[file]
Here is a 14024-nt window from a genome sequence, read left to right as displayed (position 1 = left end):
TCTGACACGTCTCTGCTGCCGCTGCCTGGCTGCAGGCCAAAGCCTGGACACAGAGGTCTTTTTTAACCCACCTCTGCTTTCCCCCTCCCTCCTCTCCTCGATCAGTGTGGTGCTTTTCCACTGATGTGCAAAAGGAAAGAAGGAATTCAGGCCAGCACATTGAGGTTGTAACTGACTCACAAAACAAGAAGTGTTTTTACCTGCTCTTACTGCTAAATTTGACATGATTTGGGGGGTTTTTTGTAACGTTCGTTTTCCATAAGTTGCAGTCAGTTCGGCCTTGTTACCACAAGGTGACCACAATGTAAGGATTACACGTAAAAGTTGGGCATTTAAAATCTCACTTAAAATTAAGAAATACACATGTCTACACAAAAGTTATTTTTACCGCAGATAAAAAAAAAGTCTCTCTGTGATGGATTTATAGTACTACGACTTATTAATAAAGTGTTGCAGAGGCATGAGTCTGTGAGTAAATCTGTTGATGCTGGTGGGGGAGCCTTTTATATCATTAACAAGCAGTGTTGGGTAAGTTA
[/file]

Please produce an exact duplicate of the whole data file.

Here is a 14024-nt window from a genome sequence, read left to right as displayed (position 1 = left end):
TCTGACACGTCTCTGCTGCCGCTGCCTGGCTGCAGGCCAAAGCCTGGACACAGAGGTCTTTTTTAACCCACCTCTGCTTTCCCCCTCCCTCCTCTCCTCGATCAGTGTGGTGCTTTTCCACTGATGTGCAAAAGGAAAGAAGGAATTCAGGCCAGCACATTGAGGTTGTAACTGACTCACAAAACAAGAAGTGTTTTTACCTGCTCTTACTGCTAAATTTGACATGATTTGGGGGGTTTTTTGTAACGTTCGTTTTCCATAAGTTGCAGTCAGTTCGGCCTTGTTACCACAAGGTGACCACAATGTAAGGATTACACGTAAAAGTTGGGCATTTAAAATCTCACTTAAAATTAAGAAATACACATGTCTACACAAAAGTTATTTTTACCGCAGATAAAAAAAAAGTCTCTCTGTGATGGATTTATAGTACTACGACTTATTAATAAAGTGTTGCAGAGGCATGAGTCTGTGAGTAAATCTGTTGATGCTGGTGGGGGAGCCTTTTATATCATTAACAAGCAGTGTTGGGTAAGTTA